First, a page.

Sonoma Partners Microsoft CRM and Salesforce Blog

Taking Your Process from Demo to Reality

Today's blog post was written by Kristie Reid, VP of Consulting at Sonoma Partners.

If you have seen a demo of the leading CRM systems lately, no doubt you have seen some type of visualization of a sales or service process. This feature is usually a hit with any audience. But if you’re the administrator who has to implement what the business is getting so excited about, you may be cringing and asking how you are ever going to implement what you are seeing.  I can assure you, the technical implementation of a process flow is not that hard. But gathering consensus for what that flow should be and taking the business requirements and tactically implementing them can prove to be a bit daunting. 

Step 1: Defining the Process Stages

If your company is like many that we work with, they have many teams who serve similar functions (for example, multiple sales regions). Those teams often think that they work very differently and cannot agree on a single process. That may be true. However, what we often find is that the foundation of what those various teams do to accomplish their goal is the same. But how do you get them to see that?

One approach that we use to find that common ground is the facilitation of Brown Paper Sessions. It’s exactly as it sounds. We throw large pieces of brown packaging paper on the wall and step through the various stages that the team walks through to achieve their goal using post-it notes. I know, it sounds silly for a technology company to be using paper to facilitate complex discussions with large groups of people but here are the benefits:

  • Brown paper and post-its are not intimidating (how many people use Visio on a daily basis?).
  • Post-its are not permanent. This allows the discussion to flow naturally and unstructured if the group you are working with does not think linearly. Post-its can be moved around as other thoughts come out.
  • Post-its are interactive. Post-it notes can be written and moved around by audience participators, not just the facilitator.
  • Brown paper makes for fantastic art! Okay, not really, but it can stay up and instigate conversation after the facilitation session is over (just remember to tape the post-its so that they don’t fall off).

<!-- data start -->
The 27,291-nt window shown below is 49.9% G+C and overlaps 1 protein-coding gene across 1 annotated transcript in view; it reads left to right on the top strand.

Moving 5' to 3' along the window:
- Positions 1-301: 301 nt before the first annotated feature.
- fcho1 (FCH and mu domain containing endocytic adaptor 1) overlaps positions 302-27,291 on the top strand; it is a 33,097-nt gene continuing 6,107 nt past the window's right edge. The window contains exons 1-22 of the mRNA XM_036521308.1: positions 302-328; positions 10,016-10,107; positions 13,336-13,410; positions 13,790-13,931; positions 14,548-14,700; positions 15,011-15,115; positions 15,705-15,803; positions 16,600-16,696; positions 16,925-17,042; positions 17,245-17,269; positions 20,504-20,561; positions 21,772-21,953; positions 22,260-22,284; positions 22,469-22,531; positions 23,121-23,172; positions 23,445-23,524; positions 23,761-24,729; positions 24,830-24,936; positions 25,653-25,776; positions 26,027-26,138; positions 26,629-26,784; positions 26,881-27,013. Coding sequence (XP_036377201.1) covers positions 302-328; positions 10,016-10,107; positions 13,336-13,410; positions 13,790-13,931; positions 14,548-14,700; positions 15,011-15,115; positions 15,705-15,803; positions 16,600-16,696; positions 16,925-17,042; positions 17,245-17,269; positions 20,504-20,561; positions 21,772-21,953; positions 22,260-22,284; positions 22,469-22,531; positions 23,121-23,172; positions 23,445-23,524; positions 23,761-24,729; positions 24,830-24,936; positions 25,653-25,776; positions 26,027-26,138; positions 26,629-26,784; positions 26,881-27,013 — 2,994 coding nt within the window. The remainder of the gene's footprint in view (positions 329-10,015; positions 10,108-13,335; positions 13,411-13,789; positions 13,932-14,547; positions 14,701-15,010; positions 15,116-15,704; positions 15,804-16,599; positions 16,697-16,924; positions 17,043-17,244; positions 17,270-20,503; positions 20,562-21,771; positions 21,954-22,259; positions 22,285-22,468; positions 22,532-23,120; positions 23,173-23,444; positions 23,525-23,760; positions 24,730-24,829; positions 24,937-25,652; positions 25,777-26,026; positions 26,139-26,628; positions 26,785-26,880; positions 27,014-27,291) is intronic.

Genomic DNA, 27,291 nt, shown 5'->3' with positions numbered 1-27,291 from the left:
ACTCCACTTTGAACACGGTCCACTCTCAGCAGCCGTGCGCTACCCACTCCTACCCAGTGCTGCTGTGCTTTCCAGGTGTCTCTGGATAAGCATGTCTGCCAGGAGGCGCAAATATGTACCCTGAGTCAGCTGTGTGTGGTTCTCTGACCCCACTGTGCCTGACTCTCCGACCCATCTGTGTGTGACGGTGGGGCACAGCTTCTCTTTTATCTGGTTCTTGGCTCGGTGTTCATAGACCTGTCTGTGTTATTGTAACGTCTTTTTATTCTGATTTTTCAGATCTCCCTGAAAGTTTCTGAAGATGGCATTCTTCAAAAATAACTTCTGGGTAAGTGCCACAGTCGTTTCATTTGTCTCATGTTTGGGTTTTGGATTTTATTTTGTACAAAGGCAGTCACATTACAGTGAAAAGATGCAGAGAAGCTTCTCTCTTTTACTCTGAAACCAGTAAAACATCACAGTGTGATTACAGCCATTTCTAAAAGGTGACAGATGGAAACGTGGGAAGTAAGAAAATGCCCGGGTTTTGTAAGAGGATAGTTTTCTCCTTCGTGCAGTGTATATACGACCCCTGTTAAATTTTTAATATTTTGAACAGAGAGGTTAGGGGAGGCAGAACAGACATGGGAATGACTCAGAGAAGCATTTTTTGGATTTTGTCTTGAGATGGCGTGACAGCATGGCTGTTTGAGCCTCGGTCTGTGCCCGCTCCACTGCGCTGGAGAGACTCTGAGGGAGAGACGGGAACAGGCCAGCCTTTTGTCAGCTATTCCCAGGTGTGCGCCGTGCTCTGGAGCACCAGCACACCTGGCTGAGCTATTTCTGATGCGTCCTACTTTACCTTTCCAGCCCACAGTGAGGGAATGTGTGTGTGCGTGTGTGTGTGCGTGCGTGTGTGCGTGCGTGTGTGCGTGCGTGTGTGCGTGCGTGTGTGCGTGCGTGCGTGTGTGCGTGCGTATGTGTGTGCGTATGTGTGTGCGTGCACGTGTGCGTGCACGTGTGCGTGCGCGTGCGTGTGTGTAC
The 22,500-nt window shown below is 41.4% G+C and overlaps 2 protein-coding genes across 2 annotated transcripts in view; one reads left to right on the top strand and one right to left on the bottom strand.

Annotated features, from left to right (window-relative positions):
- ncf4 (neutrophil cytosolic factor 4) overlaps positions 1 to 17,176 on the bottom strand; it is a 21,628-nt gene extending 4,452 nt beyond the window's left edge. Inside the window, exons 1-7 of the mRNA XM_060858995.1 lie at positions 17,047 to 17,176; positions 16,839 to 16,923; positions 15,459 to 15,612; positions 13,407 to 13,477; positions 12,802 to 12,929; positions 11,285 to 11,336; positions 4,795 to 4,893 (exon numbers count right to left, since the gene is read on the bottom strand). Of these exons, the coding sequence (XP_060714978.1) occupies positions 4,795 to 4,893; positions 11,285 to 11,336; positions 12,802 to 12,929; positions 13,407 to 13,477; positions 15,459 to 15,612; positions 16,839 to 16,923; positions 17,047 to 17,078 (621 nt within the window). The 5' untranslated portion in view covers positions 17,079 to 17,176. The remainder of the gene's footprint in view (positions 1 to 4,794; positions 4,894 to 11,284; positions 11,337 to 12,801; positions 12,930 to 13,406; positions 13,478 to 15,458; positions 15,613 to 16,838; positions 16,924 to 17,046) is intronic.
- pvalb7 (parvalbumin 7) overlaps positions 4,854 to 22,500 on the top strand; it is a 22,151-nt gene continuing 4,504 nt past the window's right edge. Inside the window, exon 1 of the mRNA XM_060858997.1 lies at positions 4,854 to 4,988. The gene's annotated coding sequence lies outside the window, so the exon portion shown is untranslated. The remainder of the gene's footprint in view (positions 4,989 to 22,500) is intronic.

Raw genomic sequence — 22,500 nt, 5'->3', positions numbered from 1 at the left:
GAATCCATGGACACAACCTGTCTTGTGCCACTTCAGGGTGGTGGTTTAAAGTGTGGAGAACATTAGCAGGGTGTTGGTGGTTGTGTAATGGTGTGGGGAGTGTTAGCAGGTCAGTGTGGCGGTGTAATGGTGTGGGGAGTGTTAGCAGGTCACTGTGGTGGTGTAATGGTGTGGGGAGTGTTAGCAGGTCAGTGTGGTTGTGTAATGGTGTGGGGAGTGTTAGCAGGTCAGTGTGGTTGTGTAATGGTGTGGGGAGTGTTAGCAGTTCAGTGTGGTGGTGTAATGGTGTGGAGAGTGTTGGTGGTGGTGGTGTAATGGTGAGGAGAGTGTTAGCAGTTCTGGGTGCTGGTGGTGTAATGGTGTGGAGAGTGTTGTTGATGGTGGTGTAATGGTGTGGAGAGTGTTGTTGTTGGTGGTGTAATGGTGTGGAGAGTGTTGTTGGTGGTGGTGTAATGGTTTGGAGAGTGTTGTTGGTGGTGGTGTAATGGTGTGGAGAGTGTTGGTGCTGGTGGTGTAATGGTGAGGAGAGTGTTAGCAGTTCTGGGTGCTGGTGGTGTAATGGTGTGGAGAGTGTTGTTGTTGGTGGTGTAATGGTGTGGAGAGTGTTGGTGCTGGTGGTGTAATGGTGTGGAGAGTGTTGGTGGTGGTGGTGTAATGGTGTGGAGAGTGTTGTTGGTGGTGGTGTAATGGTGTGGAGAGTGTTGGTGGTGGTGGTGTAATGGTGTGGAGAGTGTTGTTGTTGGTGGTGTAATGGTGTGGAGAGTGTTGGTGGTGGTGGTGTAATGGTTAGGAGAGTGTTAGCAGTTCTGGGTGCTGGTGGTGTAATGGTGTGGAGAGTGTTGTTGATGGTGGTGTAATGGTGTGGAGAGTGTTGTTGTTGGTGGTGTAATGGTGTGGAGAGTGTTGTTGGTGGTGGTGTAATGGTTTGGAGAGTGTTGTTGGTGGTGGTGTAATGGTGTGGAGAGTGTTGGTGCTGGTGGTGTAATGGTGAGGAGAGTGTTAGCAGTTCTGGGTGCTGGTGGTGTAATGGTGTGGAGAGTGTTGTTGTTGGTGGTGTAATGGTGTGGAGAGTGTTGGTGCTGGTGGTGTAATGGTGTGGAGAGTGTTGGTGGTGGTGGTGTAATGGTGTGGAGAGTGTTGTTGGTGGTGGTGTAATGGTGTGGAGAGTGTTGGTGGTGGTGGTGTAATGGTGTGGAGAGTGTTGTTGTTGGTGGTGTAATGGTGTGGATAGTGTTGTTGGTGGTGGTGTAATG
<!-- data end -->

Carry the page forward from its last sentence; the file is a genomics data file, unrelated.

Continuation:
• Finally, the other option, typically Visio, is painful to watch someone manipulate in real time.

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Step 2: Validation and Buy In

Once you have the first process on paper (yes, brown paper), bring in other teams to validate that the process works for their groups as well. Have them work from the same paper that is still on the wall. We usually find that this is where the magic happens. Often the subsequent teams to review the process once defined find that there aren’t as many differences as they originally believed. You may find that there are times where it does not, and that’s okay. Add their variances directly to the paper on the wall.

Repeat this process with all groups who need to buy in to what will be implemented in a system.

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Step 3: Additional Details

As you are defining the main process, add the additional information that would be needed. For example, in Stage 1, what data must be collected? In Stage 3, what notifications must be sent to communicate the progress of the process? What data do users or managers need about that process?

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Step 4: Document, Document, Document

Okay, now you can use Visio! Time to take the brown paper off the wall and put it into electronic format (don’t forget to take pictures before removing the paper). Be sure to document key decisions made and to provide more details around the meaning of each step. Let’s be honest, even the people who were in the room making these decisions will forget what was said in a few months.

Step 5: Implementation

There is a lot of technical information available as to how to implement processes in a CRM application. Again, people reviewing CRM systems love the visual process flows available. However, not all process can be handled in chevrons. Make sure to follow best practices here. Also, as part of this implementation, don’t overlook the power of reporting that is available to show the effectiveness of the process being put in place.

Step 6: Leadership, Communication, and Training

Adding a process to any system without proper sponsorship, communication of the what’s and whys, and training on how to use the process will not have the results that you’re hoping for. We cannot stress enough how important the consideration of Change Management is. I also always recommend that a CRM system not be the reason new processes are put into place. That gives your users one more thing to blame on CRM. The reality should be that this process change is being put in place, here is why. CRM is just a tool to support that process change!

If you need help with business process documentation, redesign, or implementation, give us a call!

Topics: CRM Best Practices